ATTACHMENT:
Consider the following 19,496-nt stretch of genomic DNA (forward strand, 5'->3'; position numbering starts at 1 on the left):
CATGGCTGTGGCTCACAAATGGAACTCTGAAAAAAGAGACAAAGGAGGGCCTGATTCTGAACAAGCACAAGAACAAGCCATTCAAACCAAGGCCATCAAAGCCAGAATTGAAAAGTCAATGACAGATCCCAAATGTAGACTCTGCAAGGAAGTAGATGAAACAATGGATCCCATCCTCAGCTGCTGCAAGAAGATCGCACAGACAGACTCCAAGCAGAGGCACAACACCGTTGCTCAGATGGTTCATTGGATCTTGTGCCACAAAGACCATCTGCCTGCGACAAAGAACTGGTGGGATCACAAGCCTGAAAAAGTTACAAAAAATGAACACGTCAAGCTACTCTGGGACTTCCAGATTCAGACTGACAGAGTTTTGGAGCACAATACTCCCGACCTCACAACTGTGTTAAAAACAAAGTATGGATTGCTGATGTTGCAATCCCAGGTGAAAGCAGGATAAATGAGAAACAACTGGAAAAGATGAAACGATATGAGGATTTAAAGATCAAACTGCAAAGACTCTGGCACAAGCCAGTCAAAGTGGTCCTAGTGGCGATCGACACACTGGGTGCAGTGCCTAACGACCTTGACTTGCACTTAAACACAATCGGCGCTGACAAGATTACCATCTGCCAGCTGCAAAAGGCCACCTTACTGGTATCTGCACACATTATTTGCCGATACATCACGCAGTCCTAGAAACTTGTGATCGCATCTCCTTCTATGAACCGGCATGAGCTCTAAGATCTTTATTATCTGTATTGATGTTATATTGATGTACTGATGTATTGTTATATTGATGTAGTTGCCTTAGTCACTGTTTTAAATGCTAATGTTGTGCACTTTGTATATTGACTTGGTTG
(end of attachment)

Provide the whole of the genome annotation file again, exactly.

Consider the following 19,496-nt stretch of genomic DNA (forward strand, 5'->3'; position numbering starts at 1 on the left):
CATGGCTGTGGCTCACAAATGGAACTCTGAAAAAAGAGACAAAGGAGGGCCTGATTCTGAACAAGCACAAGAACAAGCCATTCAAACCAAGGCCATCAAAGCCAGAATTGAAAAGTCAATGACAGATCCCAAATGTAGACTCTGCAAGGAAGTAGATGAAACAATGGATCCCATCCTCAGCTGCTGCAAGAAGATCGCACAGACAGACTCCAAGCAGAGGCACAACACCGTTGCTCAGATGGTTCATTGGATCTTGTGCCACAAAGACCATCTGCCTGCGACAAAGAACTGGTGGGATCACAAGCCTGAAAAAGTTACAAAAAATGAACACGTCAAGCTACTCTGGGACTTCCAGATTCAGACTGACAGAGTTTTGGAGCACAATACTCCCGACCTCACAACTGTGTTAAAAACAAAGTATGGATTGCTGATGTTGCAATCCCAGGTGAAAGCAGGATAAATGAGAAACAACTGGAAAAGATGAAACGATATGAGGATTTAAAGATCAAACTGCAAAGACTCTGGCACAAGCCAGTCAAAGTGGTCCTAGTGGCGATCGACACACTGGGTGCAGTGCCTAACGACCTTGACTTGCACTTAAACACAATCGGCGCTGACAAGATTACCATCTGCCAGCTGCAAAAGGCCACCTTACTGGTATCTGCACACATTATTTGCCGATACATCACGCAGTCCTAGAAACTTGTGATCGCATCTCCTTCTATGAACCGGCATGAGCTCTAAGATCTTTATTATCTGTATTGATGTTATATTGATGTACTGATGTATTGTTATATTGATGTAGTTGCCTTAGTCACTGTTTTAAATGCTAATGTTGTGCACTTTGTATATTGACTTGGTTG